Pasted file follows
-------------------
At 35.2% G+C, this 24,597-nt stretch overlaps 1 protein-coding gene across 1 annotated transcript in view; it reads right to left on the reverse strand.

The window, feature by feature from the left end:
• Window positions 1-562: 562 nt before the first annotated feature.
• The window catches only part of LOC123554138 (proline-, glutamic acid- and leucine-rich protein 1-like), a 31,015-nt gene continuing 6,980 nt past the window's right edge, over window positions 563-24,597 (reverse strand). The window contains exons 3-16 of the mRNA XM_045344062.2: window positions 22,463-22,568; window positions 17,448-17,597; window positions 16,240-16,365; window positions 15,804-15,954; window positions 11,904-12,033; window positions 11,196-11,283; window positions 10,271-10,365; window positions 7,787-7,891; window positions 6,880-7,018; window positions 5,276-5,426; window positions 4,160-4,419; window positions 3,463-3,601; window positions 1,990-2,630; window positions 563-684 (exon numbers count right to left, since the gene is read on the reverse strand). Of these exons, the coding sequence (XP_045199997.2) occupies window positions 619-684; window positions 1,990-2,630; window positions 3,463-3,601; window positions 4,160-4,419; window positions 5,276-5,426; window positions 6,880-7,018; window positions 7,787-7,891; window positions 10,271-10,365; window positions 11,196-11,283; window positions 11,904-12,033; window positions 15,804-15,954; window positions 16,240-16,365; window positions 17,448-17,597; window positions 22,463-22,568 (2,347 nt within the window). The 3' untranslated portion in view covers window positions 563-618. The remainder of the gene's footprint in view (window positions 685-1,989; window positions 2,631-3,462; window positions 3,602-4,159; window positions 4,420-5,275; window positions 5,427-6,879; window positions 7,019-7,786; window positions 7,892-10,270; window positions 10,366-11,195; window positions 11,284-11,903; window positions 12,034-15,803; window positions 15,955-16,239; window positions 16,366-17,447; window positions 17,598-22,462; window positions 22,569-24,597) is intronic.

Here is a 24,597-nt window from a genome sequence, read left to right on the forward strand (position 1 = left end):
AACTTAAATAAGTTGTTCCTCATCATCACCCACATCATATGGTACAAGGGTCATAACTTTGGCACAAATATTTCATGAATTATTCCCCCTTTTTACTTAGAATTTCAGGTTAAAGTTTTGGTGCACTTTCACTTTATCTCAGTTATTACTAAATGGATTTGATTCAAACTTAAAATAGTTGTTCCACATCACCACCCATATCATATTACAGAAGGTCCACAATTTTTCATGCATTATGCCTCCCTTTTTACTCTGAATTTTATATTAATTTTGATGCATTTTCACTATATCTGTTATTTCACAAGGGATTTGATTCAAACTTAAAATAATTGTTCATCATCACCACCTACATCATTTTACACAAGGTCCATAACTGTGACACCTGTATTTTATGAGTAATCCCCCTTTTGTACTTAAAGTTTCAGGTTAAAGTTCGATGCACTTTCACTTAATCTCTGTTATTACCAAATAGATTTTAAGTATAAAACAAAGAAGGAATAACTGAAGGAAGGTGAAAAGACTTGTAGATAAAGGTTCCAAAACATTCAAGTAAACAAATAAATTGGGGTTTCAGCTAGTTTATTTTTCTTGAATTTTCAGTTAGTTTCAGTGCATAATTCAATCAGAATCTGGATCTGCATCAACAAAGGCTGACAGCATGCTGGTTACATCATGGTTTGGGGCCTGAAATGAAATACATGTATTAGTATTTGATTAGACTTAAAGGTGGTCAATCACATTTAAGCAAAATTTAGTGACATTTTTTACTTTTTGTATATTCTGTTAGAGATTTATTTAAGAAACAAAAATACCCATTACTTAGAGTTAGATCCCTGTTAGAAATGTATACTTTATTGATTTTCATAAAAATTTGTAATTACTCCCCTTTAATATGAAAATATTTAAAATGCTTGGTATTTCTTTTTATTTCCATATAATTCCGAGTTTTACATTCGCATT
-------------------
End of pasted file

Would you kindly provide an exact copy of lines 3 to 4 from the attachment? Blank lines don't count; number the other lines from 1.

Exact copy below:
• Window positions 1-562: 562 nt before the first annotated feature.
• The window catches only part of LOC123554138 (proline-, glutamic acid- and leucine-rich protein 1-like), a 31,015-nt gene continuing 6,980 nt past the window's right edge, over window positions 563-24,597 (reverse strand). The window contains exons 3-16 of the mRNA XM_045344062.2: window positions 22,463-22,568; window positions 17,448-17,597; window positions 16,240-16,365; window positions 15,804-15,954; window positions 11,904-12,033; window positions 11,196-11,283; window positions 10,271-10,365; window positions 7,787-7,891; window positions 6,880-7,018; window positions 5,276-5,426; window positions 4,160-4,419; window positions 3,463-3,601; window positions 1,990-2,630; window positions 563-684 (exon numbers count right to left, since the gene is read on the reverse strand). Of these exons, the coding sequence (XP_045199997.2) occupies window positions 619-684; window positions 1,990-2,630; window positions 3,463-3,601; window positions 4,160-4,419; window positions 5,276-5,426; window positions 6,880-7,018; window positions 7,787-7,891; window positions 10,271-10,365; window positions 11,196-11,283; window positions 11,904-12,033; window positions 15,804-15,954; window positions 16,240-16,365; window positions 17,448-17,597; window positions 22,463-22,568 (2,347 nt within the window). The 3' untranslated portion in view covers window positions 563-618. The remainder of the gene's footprint in view (window positions 685-1,989; window positions 2,631-3,462; window positions 3,602-4,159; window positions 4,420-5,275; window positions 5,427-6,879; window positions 7,019-7,786; window positions 7,892-10,270; window positions 10,366-11,195; window positions 11,284-11,903; window positions 12,034-15,803; window positions 15,955-16,239; window positions 16,366-17,447; window positions 17,598-22,462; window positions 22,569-24,597) is intronic.